Family order and kingship according to Hincmar
in Hincmar of Rheims
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Hincmar’s treatise De raptu, written in the 850s, is the only early medieval moral text which tackles raptus, the abduction of women, but it also forms part of a new and wider discourse on marriage. Hincmar depicts raptus as the negation of the social peace that a king must create, and demands that he plays a key role in its suppression. The king ought to obey divine law: Hincmar presents a serious of positive and negative images of the king and his counsellor working together or in opposition. He is keen, however, to ensure that the interpretation of Old Testament images of raptus remained the prerogative of bishops rather than laymen. A model is produced in which the authority of fathers and kings mirrors each other: obedience to these ensures the creation of unity both within marriage, where there is an increased emphasis on consent, and in wider society. Respect and fidelity are the key values in this imagined ideal society; Hincmar justifies stern punishment by Charles the Bald against those who fail to show due respect to him as a king and father.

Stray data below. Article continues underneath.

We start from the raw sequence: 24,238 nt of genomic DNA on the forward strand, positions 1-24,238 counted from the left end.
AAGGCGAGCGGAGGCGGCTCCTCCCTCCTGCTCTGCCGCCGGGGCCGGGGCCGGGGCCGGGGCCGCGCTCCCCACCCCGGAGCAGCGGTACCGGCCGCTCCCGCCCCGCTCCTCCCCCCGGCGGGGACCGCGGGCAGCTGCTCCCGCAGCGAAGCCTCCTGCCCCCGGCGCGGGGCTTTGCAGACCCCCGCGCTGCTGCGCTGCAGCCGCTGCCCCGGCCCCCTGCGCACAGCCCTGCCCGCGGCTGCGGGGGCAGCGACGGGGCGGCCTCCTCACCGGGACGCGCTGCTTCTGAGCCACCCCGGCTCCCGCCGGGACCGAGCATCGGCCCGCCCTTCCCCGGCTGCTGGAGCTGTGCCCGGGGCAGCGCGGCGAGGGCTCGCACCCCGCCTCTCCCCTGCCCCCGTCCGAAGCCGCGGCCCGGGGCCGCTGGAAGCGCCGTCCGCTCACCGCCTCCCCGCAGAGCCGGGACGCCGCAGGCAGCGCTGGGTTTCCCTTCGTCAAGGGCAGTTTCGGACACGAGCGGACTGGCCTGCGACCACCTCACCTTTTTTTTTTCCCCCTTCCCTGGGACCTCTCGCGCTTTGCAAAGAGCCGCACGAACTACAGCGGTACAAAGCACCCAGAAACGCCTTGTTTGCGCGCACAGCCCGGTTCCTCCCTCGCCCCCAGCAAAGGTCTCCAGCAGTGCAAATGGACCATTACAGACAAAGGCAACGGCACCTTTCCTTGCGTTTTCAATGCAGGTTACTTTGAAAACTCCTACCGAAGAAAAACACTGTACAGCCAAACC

Hincmar of Rheims

Life and work

Editors: Rachel Stone and Charles West

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